• Proprionic acid fermentation – This type of fermentation is performed by some bacteria, and is used to make swiss cheese.Proprionic acid is responsible for the distinctive sharp, nutty flavor of swiss cheese, and gas bubbles created by these bacteria are responsible for the holes found in the cheese.
  • Acetogenesis – Acetogenesis is a type of fermentation performed by bacteria, which produces acetic acid as its byproduct. Acetic acid is the distinctive ingredient in vinegar which gives it its sharp, sour taste and smell.Interestingly, the bacteria that produce acetic acid use ethyl alcohol as their fuel. This means that to produce vinegar, a sugar-containing solution must be first fermented with yeast to produce alcohol, then fermented again with bacteria that turn the alcohol into acetic acid!


Methanogenesis is a unique type of anaerobic respiration that can only be performed by archaebacteria.

In methanogenesis, a fuel source carbohydrate is broken down to produce carbon dioxide and methane.

Methanogenesis is performed by some symbiotic bacteria in the digestive tracts of humans, cows, and some other animals.

Some of these bacteria are able to digest cellulose, a sugar found in plants that cannot be broken down through cellular respiration.

Symbiotic bacteria allow cows and other animals to obtain some energy from these otherwise undigestible sugars!

Cellular Respiration Steps

Steps of Anaerobic Fermentation

1. Glycolysis is the only step which is shared by all types of respiration. In glycolysis, a sugar molecule such as glucose is split in half, generating two molecules of ATP.

The equation for glycolysis is:

C6H12O6 (glucose) + 2 NAD+ + 2 ADP + 2 Pi → 2 CH3COCOO− + 2 NADH + 2 ATP + 2 H2O + 2H+

The name “glycolysis” comes from the Greek “glyco,” for “sugar” and “lysis” for “to split.” This may help you to remember that glycolysis it the process of splitting a sugar.

In most pathways, glycolysis starts with glucose, which is then split into two molecules of pyruvic acid. These two molecules of pyruvic acid are then processed further to form different end products, such as ethyl alcohol or lactic acid.

2. Reduction. In chemical terms, to “reduce” a molecule means to add electrons to it.

In the case of lactic acid fermentation, NADH donates an electron to pyruvic acid, resulting in the end products of of lactic acid and NAD+. This is helpful to the cell because NAD+ is necessary for glycolysis.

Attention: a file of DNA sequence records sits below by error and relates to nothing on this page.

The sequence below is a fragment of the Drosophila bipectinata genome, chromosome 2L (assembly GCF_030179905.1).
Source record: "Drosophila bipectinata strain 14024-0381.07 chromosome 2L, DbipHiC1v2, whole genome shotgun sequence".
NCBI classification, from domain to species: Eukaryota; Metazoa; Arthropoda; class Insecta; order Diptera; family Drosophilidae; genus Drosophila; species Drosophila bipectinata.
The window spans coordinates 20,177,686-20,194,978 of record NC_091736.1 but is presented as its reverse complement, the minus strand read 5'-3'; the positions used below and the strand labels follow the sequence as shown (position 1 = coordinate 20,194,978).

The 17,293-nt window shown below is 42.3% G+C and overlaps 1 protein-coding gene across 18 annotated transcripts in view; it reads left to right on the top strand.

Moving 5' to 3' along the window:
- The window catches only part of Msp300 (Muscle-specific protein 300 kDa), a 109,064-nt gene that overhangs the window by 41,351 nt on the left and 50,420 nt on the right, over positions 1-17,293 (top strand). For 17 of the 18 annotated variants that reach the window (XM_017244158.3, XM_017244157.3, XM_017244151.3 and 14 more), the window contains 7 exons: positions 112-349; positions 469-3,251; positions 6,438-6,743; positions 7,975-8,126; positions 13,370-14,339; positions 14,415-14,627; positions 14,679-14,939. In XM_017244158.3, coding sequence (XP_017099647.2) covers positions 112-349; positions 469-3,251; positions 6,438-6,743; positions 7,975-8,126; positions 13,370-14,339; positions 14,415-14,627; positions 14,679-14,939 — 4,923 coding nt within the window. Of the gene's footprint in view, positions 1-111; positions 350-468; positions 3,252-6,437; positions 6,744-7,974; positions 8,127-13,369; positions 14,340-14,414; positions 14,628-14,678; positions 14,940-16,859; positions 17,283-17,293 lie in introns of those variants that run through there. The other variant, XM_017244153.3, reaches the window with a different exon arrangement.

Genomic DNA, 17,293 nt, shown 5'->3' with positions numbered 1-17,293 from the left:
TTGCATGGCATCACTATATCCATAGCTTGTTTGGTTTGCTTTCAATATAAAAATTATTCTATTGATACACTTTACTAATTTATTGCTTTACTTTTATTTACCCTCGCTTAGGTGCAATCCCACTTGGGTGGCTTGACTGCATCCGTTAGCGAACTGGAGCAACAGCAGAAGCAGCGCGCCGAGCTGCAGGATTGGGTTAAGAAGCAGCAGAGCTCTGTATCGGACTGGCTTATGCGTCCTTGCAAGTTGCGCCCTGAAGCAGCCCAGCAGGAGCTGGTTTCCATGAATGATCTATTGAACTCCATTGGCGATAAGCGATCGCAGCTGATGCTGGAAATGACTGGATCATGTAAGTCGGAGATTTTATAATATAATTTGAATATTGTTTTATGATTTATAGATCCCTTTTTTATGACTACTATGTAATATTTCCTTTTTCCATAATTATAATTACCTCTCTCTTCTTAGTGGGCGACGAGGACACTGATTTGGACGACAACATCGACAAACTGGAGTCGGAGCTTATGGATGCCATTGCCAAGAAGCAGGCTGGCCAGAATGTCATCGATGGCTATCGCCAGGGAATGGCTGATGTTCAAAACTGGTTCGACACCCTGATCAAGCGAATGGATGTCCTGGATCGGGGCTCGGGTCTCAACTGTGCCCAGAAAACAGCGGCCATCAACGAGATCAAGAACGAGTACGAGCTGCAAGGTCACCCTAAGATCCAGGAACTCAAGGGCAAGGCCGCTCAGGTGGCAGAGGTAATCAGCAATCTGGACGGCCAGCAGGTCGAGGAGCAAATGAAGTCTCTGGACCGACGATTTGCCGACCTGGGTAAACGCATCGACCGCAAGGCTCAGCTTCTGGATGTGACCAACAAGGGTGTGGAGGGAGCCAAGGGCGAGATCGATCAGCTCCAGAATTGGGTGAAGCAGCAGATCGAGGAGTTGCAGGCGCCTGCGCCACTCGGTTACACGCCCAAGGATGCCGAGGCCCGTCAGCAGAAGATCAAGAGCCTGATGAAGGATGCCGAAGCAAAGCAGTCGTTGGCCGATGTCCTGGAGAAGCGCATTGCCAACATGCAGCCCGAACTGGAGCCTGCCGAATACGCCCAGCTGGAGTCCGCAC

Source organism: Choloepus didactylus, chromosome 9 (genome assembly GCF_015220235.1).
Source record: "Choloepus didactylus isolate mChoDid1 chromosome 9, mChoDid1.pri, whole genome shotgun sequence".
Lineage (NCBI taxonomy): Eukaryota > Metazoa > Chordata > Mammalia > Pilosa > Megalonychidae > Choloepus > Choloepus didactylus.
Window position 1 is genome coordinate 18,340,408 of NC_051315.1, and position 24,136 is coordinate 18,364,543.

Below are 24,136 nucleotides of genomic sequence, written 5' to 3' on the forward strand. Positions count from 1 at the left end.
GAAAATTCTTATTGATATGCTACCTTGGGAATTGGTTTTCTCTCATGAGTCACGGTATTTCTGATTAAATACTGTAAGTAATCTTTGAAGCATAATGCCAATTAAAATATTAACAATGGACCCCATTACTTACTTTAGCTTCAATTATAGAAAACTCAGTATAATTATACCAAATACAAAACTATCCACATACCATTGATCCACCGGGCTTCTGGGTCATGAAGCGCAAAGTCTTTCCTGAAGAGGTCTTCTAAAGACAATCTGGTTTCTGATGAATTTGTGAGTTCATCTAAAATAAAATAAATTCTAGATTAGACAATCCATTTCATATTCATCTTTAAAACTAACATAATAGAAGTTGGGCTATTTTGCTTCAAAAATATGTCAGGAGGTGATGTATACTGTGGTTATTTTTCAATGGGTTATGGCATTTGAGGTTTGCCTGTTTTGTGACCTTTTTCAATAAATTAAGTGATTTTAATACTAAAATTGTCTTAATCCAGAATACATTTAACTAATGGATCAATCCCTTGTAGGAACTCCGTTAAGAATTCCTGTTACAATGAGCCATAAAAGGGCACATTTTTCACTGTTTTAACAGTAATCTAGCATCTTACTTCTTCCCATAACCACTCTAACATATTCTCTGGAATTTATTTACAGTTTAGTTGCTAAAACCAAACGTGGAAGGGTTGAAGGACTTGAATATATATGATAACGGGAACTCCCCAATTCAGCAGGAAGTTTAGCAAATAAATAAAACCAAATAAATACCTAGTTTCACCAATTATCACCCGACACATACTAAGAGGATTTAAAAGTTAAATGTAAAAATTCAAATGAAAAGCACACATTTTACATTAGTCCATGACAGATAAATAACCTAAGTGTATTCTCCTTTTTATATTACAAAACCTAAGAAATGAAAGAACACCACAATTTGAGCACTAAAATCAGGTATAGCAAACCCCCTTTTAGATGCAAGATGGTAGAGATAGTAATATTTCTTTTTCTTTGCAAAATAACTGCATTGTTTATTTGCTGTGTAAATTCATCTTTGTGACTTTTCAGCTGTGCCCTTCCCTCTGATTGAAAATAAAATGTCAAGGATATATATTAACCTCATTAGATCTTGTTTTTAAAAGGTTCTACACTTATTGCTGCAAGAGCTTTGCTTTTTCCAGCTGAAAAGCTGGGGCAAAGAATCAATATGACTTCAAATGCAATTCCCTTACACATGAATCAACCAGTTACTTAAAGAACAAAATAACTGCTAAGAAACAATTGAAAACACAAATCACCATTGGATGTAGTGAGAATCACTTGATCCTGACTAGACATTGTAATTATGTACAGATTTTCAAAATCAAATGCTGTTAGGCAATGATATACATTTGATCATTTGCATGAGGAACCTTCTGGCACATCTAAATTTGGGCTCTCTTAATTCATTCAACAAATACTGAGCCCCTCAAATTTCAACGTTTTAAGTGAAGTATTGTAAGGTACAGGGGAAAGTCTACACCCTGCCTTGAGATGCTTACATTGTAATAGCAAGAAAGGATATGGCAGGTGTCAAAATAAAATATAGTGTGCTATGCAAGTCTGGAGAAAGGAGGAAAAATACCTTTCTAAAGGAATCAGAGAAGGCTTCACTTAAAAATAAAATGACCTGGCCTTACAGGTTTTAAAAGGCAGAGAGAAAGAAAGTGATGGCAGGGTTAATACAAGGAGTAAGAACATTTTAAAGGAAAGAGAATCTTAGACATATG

In the case of alcoholic fermentation, pyruvic acid undergoes an additional step in which it loses an atom of carbon in the form of CO2.

The resulting intermediate molecule, called acetaldehyde, is then reduced to produce NAD+ plus ethyl alcohol.

Equations of Cellular Respiration

Equation of Aerobic Respiration

The equation for aerobic respiration shows glucose being combined with oxygen and ADP – which are backbones of ATP molecules whose energy has been used up – to produce carbon dioxide, water, and replenished ATP:

C6H12O6 (glucose)+ 6O2 + 36 ADP (depleted ATP) + 36 Pi (phosphate groups)→ 6CO2 + 6H2O + 36 ATP

You can see that once it is completely broken down, the carbon molecules of glucose are exhaled as six molecules of carbon dioxide.

Equation of Lactic Acid Fermentation

In lactic acid fermentation, one molecule of glucose is broken down into two molecules of lactic acid. The chemical energy that was stored in the broken glucose bonds is moved into bonds between ADP and a phosphate group.

The energy in those bonds can later be released when ATP binds to a biomolecule that needs energy, and releases its phosphate group to allow that energy to be used for other things:

C6H12O6 (glucose) + 2 ADP (depleted ATP) + 2 Pi (phosphate groups) → 2 CH3CHOHCOOH (lactic acid) + 2 ATP

Equation of Alcoholic Fermentation

C6H12O6 (glucose) + 2 ADP (depleted ATP) + 2 Pi (phosphate groups)→ 2 C2H5OH (ethyl alcohol) + 2 CO2 + 2 ATP

  • ATP – The energy currency of a cell. ATP can give chemical energy to any protein or other molecule it binds with, breaking one of its phosphate bonds to release the chemical energy.
  • Mitochondria – Specialized organelles that produce huge amounts of ATP in eukaryotic cells. Mitochondria might once have been symbiotic bacteria, which started living inside eukaryotic cells!


1. Which of the following is NOT necessary for cellular respiration?
A. A fuel source, such as a molecule of sugar.
B. An electron acceptor, such as oxygen.
C. A means of extracting energy from sunlight through photosynthesis.
D. None of the above.

Answer to Question #1
C is correct. Although all sugars are ultimately created by autotrophs through photosynthesis or chemosynthesis, organisms can perform cellular respiration without performing photosynthesis.

2. Which of the following types of cells CANNOT survive by using fermentation alone?
A. An archaebacteria cell
B. A bacterial cell
C. A yeast cell
D. A muscle cell

Answer to Question #2
D is correct. Muscle cells can use fermentation in addition to aerobic respiration, but they cannot survive without oxygen. Only very simple organisms, such as bacteria or single-celled yeasts, can survive without oxygen.

3. Which of the following is NOT a reason why multicellular organisms need oxygen to survive?
A. They cannot perform fermentation.
B. They have complex metabolisms that require large amounts of energy.
C. They perform high-energy actions such as locomotion.
D. None of the above.

Answer to Question #3
A is correct. Multicellular organisms can perform respiration – it just isn’t sufficient to meet their energy needs, for reasons such as those listed in B and C.